No matter how financially savvy you are, every now and again we all get the urge to spoil ourselves, after all “you can’t take it with you”. We all have different ideas of what qualifies as a treat; to some it might be that takeaway coffee once a week, to others it might be designer clothing; others choose to cut back in some areas to fund their travel habits. If you prefer the occasional large splurge, to spoiling yourself little and often, you are probably going to be saving funds with a purchase or destination in mind.

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With interest rates being so low, there is little incentive for savers to keep their money in the bank. Whilst this is the point of keeping interest rates low, to encourage us to spend and therefore grow the economy, rather than squirreling money away for a rainy day (although you could argue that we’ve had enough of those recently to justify spending your rainy day fund on a bit of sun). It doesn’t look as though the Bank of England are planning to raise interest rates any time soon, announcing this week that their interest rate policy is going to be overhauled to take a wider range of factors that just unemployment figures into account, following a quicker than expected rise in employment figures.

Many High Street banks now offer a variety of tools to help you manage your money from tacking and categorising your spends, to allowing you to set a savings goal on your account to allow you to track your progress.

Once you have reached your savings target, a bit of savvy shopping can make your money go a lot further. Big savings can be made on traveling, and who doesn’t want a 5* experience at 3* prices; equally it is important choosing where to save and where to spend.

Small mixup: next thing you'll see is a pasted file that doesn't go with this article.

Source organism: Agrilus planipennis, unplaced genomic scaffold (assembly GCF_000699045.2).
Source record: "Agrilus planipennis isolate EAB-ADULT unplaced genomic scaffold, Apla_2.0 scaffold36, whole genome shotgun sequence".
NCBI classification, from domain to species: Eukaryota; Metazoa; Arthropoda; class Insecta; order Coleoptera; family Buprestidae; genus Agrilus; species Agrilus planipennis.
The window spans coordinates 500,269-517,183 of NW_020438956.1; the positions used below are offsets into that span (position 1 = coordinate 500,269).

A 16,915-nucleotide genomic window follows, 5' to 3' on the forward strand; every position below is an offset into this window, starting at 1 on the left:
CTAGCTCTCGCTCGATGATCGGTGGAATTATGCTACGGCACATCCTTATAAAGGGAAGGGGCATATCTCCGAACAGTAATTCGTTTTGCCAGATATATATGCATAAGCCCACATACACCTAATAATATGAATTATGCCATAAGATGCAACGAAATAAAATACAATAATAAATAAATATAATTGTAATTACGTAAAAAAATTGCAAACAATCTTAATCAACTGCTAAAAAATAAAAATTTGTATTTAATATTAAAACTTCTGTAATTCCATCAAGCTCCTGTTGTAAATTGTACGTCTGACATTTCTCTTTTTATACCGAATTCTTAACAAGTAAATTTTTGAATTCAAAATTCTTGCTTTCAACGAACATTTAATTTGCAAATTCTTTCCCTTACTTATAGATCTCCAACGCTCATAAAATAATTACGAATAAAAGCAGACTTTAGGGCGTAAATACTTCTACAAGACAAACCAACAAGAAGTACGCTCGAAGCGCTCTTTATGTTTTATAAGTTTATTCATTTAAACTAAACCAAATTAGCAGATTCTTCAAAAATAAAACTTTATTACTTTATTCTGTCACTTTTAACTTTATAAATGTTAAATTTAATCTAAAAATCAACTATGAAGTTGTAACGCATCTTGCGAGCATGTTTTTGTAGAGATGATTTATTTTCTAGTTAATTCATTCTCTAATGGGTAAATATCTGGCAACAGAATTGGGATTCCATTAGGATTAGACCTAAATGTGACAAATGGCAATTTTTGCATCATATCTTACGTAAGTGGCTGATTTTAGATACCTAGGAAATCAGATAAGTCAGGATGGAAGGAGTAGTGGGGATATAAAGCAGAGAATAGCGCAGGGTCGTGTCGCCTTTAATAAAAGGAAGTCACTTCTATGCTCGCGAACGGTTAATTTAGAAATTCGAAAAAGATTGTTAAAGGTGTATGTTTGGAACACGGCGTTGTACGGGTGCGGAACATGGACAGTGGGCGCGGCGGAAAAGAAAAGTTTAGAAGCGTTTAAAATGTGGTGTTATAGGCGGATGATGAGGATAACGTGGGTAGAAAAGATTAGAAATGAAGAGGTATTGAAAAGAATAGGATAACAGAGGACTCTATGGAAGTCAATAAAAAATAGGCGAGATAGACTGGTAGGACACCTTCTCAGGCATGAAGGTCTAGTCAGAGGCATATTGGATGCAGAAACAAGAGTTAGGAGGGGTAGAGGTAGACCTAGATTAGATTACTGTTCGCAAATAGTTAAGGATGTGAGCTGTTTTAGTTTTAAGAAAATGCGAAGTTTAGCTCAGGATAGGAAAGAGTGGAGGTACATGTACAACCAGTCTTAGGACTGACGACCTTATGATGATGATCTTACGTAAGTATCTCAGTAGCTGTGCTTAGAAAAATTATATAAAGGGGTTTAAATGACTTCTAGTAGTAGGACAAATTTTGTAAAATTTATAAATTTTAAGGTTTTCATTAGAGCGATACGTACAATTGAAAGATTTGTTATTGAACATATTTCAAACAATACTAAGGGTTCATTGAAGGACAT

If long haul is your thing, you may choose to spend more on your flights not only for the extra leg room, but also for the airlines that offer the best in-flight entertainment options. Airlines have realised this and many premium carriers are spending hundreds of millions of dollars upgrading the entertainment systems in all classes.

Equally, you may prefer to scrimp on the journey but splurge on the destination, and many hotels and resorts now offer as good, if not better, prices to the independent traveller than you can get through a travel agent.

If you do decide to book your own holiday, the cheapest travel insurance may not be the best policy for you, and without a travel rep to assist and offer advice and support should something go wrong, you need to make sure you are fully covered.

Consider your journey, are there lots of legs, thereby increasing the risk of delays or missed departures? Are you planning on partaking in any sports while you are away (not just extreme)? Do you have adequate cover for your belongings, it’s surprising how quickly it adds up (clothes, phone, camera, tablet etc)? Once you have established what you need, shop around for the best price.

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